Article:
We’ve been asked questions around this topic as of late… The markets seem to have had a nice recovery after the collapse in Q1, but it doesn’t quite seem to match the state of our economy and/or the status of Covid-19 cases. Is this rise more a function of emotion and sentiment or a true representation of economic health?
This is a great question. There is a financial aspect to stock valuations (whether stock traders buy/sell/hold), but the percentage attributable to that versus the momentum or emotional aspect to the market's rise is hard to define. And most important – the market forces between these two variables change all the time. So, it does seem to appear the portion linked to momentum/emotional factors seems to overweight financial justification at this moment (or at least through the end of August prior to the sudden stock price decreases the last week or so – especially in tech stocks).
We don't think this is necessarily bad or good. It is what it is. Our firm’s approach is to focus on the financial justification of market movements. We emphasize the importance of being prudent (broad market diversification) and a long term investor (avoid potential pitfalls of making emotional short term mistakes picking stocks and timing the markets).
Look at the Market Watch data (as of Friday, August 28). The broader view tells us:
- The S&P 500 looks like it is trailing the 1 and 3-year averages (large U.S. stocks)
- The DJIA is trailing significantly (30 large U.S. stocks)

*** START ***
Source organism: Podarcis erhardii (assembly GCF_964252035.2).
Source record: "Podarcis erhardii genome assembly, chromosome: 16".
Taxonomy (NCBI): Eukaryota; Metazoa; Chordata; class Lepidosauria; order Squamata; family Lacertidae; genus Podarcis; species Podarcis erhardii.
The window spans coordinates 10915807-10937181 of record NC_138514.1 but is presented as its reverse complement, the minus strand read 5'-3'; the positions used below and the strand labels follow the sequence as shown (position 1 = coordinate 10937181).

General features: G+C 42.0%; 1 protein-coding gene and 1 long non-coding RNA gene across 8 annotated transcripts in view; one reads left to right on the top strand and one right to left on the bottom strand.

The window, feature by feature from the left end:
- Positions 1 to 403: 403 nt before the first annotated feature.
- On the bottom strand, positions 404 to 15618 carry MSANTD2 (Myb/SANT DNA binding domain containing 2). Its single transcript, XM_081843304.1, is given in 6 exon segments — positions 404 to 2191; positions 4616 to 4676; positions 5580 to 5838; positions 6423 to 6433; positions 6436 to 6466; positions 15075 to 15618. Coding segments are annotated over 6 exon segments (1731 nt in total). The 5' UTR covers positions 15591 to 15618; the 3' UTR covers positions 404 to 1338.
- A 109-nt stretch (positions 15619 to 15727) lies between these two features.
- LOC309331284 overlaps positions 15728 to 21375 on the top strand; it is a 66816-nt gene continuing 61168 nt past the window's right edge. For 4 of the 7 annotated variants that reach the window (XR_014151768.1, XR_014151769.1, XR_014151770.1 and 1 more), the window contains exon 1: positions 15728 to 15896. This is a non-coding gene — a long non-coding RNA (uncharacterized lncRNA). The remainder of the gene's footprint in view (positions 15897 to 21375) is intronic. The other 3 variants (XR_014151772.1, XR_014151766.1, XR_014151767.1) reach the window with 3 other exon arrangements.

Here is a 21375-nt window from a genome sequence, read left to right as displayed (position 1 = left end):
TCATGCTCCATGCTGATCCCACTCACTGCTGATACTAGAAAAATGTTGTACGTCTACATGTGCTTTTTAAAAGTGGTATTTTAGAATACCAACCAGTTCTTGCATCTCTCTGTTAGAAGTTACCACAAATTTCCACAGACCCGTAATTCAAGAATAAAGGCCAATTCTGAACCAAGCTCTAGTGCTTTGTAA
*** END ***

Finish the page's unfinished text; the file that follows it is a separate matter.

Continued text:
- The NASDAQ is ahead of its 1 and 3-year averages (tech-heavy index)
- The Russell 2000 (small U.S. stocks) and EAFE (developed international stocks) and emerging markets are ALL trailing
The markets are cyclical – as individual stocks and baskets of stocks - i.e. indexes. But the market uptick, through August, seems to be based on a “me too” attitude by investors, especially in tech stocks. It is a bit reminiscent of the late 1990's when everyone thought they could make money buying "dot-com" stocks. Do you remember what happened after that?
We are not suggesting the market is going to crash. But we do know the U.S. market has been hot for a very long time, since 2008, except for Q1 2020 as a result of Covid-19. And we know (as noted above), that small U.S. stocks, developed international stocks and emerging market stocks have trailed the U.S. the last 3 years. The cycle will likely change at some point. It's the financial justification of stock prices (the market valuation) that tells us so.
See the Valuations Getting Frothy chart (as of Friday, August 28). This tells the story, but only comparing the S&P 500 and NASDAQ. The other indexes mentioned above have even lower PE ratios. Both the S&P 500 and Nasdaq have fully recovered their bear market losses and have reached new all-time highs. While momentum for both indexes has been strong since March, valuations have reached frothy levels, especially for the tech-heavy NASDAQ. The forward P/E ratio, as shown in the chart, has climbed well above its pre-pandemic peak (early 2020). Valuations don't always impact markets in the near-term, but they can impact returns over the long-term when at unusually high levels.